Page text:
In 2010-2011, these three healthcare stocks each contributed positively to Global's relative performance. Having been extremely conservative with pricing in the face of great uncertainty, insurers were in a position to deliver a string of quarterly results that easily beat earnings estimates. In 2012, however, although the insurers managed to exceed consensus forecasts in the first two quarters of the year, it was not enough to satisfy the market's lofty expectations which, compounded with a few self-inflicted execution mistakes, caused the stocks to underperform.
The healthcare reform debate is on investors' minds once again as the November US presidential election approaches,and few investors are willing to touch these shares ahead of that time. Orbis sees it differently. If Mitt Romney is elected, the stocks are likely to rally on the prospect of a repeal of 'Obamacare' or significant changes to the healthcare law. If Obama is re-elected, the industry can proceed as it has been planning for the past two years. Either way, Orbis believes investors will have much greater visibility on the sector over the next six to 18 months.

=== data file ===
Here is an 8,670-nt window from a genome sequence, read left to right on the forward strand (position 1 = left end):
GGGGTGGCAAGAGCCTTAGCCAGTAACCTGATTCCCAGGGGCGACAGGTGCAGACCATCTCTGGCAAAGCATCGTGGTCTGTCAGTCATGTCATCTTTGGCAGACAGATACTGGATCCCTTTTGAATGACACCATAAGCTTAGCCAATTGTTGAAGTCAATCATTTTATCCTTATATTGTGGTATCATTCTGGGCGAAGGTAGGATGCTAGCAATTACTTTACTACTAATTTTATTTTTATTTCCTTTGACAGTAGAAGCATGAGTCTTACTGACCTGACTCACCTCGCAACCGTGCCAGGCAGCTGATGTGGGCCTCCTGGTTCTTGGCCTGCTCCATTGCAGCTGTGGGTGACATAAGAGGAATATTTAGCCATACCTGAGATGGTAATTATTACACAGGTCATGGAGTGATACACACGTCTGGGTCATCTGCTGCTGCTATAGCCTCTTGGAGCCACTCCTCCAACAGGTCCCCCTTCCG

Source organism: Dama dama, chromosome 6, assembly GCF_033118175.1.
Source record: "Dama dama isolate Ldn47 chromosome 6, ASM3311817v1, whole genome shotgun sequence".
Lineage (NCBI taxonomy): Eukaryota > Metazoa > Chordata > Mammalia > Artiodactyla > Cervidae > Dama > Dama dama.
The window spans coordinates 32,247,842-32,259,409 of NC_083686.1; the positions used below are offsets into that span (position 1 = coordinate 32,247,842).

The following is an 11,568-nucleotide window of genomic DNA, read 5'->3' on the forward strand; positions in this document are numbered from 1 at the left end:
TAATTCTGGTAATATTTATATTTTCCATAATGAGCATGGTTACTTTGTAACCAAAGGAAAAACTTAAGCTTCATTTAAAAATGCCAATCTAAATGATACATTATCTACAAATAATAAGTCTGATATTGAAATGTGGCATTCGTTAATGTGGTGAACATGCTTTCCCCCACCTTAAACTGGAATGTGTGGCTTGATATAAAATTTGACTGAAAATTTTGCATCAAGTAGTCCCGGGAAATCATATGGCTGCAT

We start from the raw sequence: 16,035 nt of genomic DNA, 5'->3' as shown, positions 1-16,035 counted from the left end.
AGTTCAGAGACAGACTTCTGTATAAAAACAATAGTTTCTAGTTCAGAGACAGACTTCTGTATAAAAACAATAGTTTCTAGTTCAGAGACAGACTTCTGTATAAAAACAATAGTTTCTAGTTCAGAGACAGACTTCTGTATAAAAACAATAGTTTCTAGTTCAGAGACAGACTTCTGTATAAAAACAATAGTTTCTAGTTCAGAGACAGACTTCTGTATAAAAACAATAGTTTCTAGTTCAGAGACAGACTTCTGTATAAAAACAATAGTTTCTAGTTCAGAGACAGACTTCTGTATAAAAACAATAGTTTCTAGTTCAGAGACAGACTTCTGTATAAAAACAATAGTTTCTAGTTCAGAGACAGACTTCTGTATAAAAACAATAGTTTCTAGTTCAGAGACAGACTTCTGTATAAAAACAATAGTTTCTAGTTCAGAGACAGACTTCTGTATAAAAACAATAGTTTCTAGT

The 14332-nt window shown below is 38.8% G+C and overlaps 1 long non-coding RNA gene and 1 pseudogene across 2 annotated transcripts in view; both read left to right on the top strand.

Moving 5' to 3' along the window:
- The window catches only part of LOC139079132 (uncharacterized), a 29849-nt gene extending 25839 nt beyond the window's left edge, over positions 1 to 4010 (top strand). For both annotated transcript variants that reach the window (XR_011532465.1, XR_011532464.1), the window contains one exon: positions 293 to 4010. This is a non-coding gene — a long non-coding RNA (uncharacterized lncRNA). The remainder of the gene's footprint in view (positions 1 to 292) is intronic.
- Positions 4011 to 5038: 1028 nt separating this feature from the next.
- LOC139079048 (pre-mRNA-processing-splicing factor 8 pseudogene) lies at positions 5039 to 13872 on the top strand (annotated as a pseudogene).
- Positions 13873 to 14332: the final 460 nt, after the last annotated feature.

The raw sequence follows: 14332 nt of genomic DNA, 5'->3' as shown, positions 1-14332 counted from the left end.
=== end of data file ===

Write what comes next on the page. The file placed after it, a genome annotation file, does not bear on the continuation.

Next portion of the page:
What is clear is that sentiment in this space is more volatile than earnings and, with the sentiment pendulum shifted strongly to the bearish camp over recent months, the resultant share price weakness has given Orbis the opportunity to increase the Fund's position. There appears to be a sizeable gap between Orbis' assessment of intrinsic value and what is being reflected in current share prices. Over the long term, Orbis believes the exposure to the healthcare cluster represents attractive value and a compelling risk-adjusted opportunity.